On the other end of the page, however, I discovered something I had not anticipated, my little surprise that added a significant amount of excitement to my examination, and one that – in hindsight – quite probably made my eyes bulge in astonishment. I found a little scrap of what looked like paper, containing Hebrew script.


RARA K 284
Syddansk Universitetsbibliotek
RARA K 284
Syddansk Universitetsbibliotek

At first I was dumbfounded, as this was the first time I had encountered Hebrew letters in any of the fragments and bindings I had been examining. As I gathered my wits, however, I realised that this was not as unusual as I at first had thought. After all, early modern printers used a wide array of materials when binding their books, and not only medieval vellum. The vellum seems to have been favoured for the spine and the cover, as vellum is quite strong and can better withstand the pressures and the general wear to which the book is exposed. However, for the inside of the cover, used as a thickener, as it were, it was more common to use paper. This paper often originated from books that had been discarded, such as test printings, botched printings, or books that simply were not selling. The latter is a point to which John Dryden draws our attention when, in the satirical poem “Mack Flecknoe”, he describes the unsold books of what he calls neglected authors as being “Martyrs of pies, and relics of the bum”, referring to how paper was reused as wrapping paper for food, and toilet paper. In short, it is not surprising to find printed paper tucked into the binding to strengthen it.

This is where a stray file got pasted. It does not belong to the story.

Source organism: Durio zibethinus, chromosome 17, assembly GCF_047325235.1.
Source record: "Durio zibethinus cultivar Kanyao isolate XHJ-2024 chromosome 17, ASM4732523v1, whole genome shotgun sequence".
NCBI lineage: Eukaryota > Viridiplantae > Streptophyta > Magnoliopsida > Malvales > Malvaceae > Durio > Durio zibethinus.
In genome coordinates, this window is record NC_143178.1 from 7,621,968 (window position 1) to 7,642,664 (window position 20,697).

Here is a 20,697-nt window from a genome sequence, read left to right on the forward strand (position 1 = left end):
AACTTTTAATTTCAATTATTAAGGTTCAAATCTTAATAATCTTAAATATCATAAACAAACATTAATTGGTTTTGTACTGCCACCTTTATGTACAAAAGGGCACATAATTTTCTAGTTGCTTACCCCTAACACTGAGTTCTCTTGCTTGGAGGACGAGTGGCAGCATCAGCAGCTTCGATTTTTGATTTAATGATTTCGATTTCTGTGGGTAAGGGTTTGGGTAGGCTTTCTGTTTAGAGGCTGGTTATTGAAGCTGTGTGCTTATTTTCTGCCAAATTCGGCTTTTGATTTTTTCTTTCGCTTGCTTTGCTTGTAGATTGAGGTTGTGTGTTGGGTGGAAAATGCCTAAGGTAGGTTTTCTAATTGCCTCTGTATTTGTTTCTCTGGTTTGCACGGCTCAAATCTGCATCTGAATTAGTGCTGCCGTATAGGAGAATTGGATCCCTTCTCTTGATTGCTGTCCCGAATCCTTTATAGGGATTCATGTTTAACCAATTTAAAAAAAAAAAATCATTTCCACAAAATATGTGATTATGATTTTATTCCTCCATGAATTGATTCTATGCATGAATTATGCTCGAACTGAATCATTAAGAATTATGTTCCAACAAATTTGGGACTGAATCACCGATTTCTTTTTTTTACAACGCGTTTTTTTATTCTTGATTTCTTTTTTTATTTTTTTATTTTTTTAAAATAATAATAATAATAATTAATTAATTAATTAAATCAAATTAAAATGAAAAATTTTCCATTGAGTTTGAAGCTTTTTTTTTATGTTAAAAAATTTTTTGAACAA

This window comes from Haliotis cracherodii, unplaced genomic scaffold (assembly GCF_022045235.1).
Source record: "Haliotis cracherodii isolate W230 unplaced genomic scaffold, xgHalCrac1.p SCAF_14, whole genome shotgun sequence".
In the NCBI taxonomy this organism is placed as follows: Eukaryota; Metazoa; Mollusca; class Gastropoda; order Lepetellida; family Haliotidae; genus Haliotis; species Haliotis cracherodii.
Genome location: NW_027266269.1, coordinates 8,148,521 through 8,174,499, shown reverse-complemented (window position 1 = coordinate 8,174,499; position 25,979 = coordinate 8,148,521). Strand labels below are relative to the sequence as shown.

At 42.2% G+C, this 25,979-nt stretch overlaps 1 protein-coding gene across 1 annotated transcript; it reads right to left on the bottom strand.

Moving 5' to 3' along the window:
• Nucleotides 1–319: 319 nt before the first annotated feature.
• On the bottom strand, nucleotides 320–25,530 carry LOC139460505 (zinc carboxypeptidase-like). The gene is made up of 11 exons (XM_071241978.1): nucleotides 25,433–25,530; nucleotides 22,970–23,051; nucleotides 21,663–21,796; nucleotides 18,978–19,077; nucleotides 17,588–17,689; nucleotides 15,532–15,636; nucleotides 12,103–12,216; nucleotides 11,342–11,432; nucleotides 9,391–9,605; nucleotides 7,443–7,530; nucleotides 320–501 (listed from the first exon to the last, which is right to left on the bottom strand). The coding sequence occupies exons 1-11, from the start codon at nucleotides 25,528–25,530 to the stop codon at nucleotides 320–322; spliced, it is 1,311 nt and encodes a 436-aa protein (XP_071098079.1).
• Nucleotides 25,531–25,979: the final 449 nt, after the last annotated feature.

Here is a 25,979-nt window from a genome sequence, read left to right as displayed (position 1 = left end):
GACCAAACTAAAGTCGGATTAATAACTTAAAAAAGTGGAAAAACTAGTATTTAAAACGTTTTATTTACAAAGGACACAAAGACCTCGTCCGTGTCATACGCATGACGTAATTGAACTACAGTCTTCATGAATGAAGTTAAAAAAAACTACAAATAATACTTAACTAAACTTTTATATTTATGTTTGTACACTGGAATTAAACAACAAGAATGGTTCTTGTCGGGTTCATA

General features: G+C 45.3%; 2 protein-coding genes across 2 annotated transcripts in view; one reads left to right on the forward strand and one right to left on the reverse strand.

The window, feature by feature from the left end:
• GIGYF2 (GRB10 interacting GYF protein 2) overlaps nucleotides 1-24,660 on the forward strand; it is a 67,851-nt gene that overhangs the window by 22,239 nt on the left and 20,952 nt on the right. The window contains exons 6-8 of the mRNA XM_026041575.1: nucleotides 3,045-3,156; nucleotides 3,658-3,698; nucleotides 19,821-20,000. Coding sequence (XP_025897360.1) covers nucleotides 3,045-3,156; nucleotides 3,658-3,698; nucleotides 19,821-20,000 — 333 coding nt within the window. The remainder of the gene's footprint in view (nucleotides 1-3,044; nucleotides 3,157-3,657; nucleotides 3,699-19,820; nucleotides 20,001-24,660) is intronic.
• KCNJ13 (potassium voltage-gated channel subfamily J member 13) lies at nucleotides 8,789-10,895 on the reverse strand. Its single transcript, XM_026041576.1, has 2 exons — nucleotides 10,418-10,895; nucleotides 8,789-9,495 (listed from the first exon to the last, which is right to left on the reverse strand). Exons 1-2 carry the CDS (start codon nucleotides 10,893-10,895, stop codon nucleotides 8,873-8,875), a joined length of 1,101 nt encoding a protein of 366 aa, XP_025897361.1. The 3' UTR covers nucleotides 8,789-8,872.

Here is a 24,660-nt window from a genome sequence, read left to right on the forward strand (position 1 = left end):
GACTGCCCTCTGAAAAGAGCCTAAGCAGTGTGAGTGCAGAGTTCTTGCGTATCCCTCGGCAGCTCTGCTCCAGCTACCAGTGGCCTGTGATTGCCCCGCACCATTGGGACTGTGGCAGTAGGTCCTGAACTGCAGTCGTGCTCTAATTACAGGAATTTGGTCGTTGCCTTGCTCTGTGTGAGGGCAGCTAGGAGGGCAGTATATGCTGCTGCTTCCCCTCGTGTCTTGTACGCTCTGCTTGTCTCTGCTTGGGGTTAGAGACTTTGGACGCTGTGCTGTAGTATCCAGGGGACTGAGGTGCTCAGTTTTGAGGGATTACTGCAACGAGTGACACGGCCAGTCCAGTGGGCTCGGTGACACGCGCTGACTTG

What did surprise me, however, was the Hebrew script, and I contacted by colleague Martin Borysek who was then at University of York as a member of the Centre for Medieval Literature. Martin has worked on Hebrew texts, and I turned to him hoping that he could translate what little text I had found. He was very kind welcoming, and told me to send him whatever I had. In the next few days, however, I decided to go back to the book and see if I could unearth a bit more of the text.              

I decided to be a bit less careful in my handling of the book, and I tried to see how the paper covering the inside of the book cover actually was. It turned out to be quite loose.


RARA K 284
Syddansk Universitetsbibliotek
RARA K 284
Syddansk Universitetsbibliotek
RARA K 284
Syddansk Universitetsbibliotek

 Fortunately, the text available was sufficient to provide something tangible, and Martin wrote back to me, saying that that this was some kind of register, list or index. The combination of Latin and Hebrew, along with numerals and references to tomes and folios, suggested to Martin that this was an example of Christian Hebraism, a text in Hebrew intended for a Christian audience, most likely for educational purposes.  

As it stands now, the multi-layered, multi-lingual binding of RARA K 284 has not been fully transcribed, translated or even identified, but it serves as a good reminder of how these treasure troves can yield a relatively wide variety of languages as well as content. It is also a good reminder of how necessary it is to have colleagues expert in fields relatively far removed from your own expertise, and how necessary it is that those colleagues are kind and welcoming.